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5 ways to get into Inktober

I tend to be way too hard on myself. The other night I was talking to Sander about how I wished I had a time machine. I want to be able to go back and tell my younger self to focus more on drawing. Sometimes I believe that I could tell a lot more stories that way. I often forget how much joy writing brings me. But when I see what artists can produce, I want to mope about how I lack those skills. I’m not doing that this year. Instead I’m participating in a little something called Inktober.

Inktober is an drawing challenge created by artist Jake Parker. It focuses on improving skills and creating positive drawing habits. Every day has a new prompt to inspire the participant. Even though this is my first year, I’ve watched way too many videos on how to prepare for it. So I’d like to share what I’ve learned from finishing my first 7 days of Inktober.

Come prepared
Inktober is about practicing with ink and paper. It’s the most traditional one can get when it comes to drawing. I’m currently drawing in a large unlined notebook that I got years ago. I use a 2H pencil and these pens to ink. The S22 is my most used pen out of this set but I like using the S20 to fill in large spaces with black. I’ve heard that the best pen to use can be a common ballpoint pen but I wanted to play a little this year. Someday I’ll use a ball point pen because I’ve seen some gorgeous pieces!

Pace yourself
I’ve realized that I can’t find time to draw on the weekends. For some reason or another, we’re busy and I can’t focus. So instead I’ll draw a few extra prompts over the week and post them on the day of that word. It will make my life less stressful and I can stay on top of things. There’s nothing worse than falling behind and feeling discouraged about catching up. Falling behind is a huge reason for why so many people quit challenging themselves.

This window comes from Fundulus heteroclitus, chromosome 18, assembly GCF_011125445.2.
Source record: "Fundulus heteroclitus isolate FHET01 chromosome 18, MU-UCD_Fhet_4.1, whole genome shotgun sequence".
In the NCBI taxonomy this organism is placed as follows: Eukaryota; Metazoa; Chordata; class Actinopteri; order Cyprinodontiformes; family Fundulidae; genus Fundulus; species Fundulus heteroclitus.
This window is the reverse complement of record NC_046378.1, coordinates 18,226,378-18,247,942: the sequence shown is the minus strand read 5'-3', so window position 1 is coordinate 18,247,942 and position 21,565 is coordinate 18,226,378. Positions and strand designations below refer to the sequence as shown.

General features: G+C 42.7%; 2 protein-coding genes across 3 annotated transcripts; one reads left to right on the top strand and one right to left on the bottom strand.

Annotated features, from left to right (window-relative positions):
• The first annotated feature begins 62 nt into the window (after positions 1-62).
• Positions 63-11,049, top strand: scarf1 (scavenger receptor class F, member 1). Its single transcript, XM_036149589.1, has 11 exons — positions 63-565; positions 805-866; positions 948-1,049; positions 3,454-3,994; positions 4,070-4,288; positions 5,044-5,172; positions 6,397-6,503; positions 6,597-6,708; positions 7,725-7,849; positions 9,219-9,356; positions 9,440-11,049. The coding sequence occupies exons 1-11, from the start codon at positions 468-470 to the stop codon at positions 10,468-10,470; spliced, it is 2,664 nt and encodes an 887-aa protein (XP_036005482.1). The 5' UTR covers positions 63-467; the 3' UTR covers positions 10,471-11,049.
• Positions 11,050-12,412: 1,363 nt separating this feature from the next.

Don’t be critical
While each drawing prompt is a single word, it can be easy to overthink what to do. I’ve seen some beautiful pieces come forward but I always end up looking at what I’ve done and be a bit sad. So I suck it up and remind myself I need to put in the effort now or never. It’s better to go simplistic and draw something I know I can. I want to push myself all the time but end up feeling frustrated with my skill level. There have been several times I’ve started a new drawing because I was unhappy with the previous one. And that’s ok!

Sharing progress is eye opening
I have an Instagram account for drawing so that I have a space to share my progress. It’s more of a personal online library where I can look back at what I’ve done. I’d like to be able to look back 10 years from now and be able to see how I’ve improved. It’s a common thing other artists post about too. I love when artists post a redraw of a particular image. It’s a good way to judge on how style and method change too! A digital copy of art is also an easy way to keep track of pieces when a stack of notebooks piles up!

Enjoy the process
I watched Brookes Eggleston’s video on how everyone has 1,000 bad drawings inside of them. Of course it was a parody video but something in it made a lot of sense to me. I want to be a good artist but I’m not. How can I be when I’ve only put in a handful of hours? There’s no way I can be good unless I’ve practiced enough. Getting 1,000 drawings out on paper is the first step. They may be terrible and I might hate them but it’s all part of the process. The great thing about doing and completing Inktober, is that it encourages the participants to draw everyday. In 1,000 days I want be a better artist than I am now. And that’s something to look forward to.

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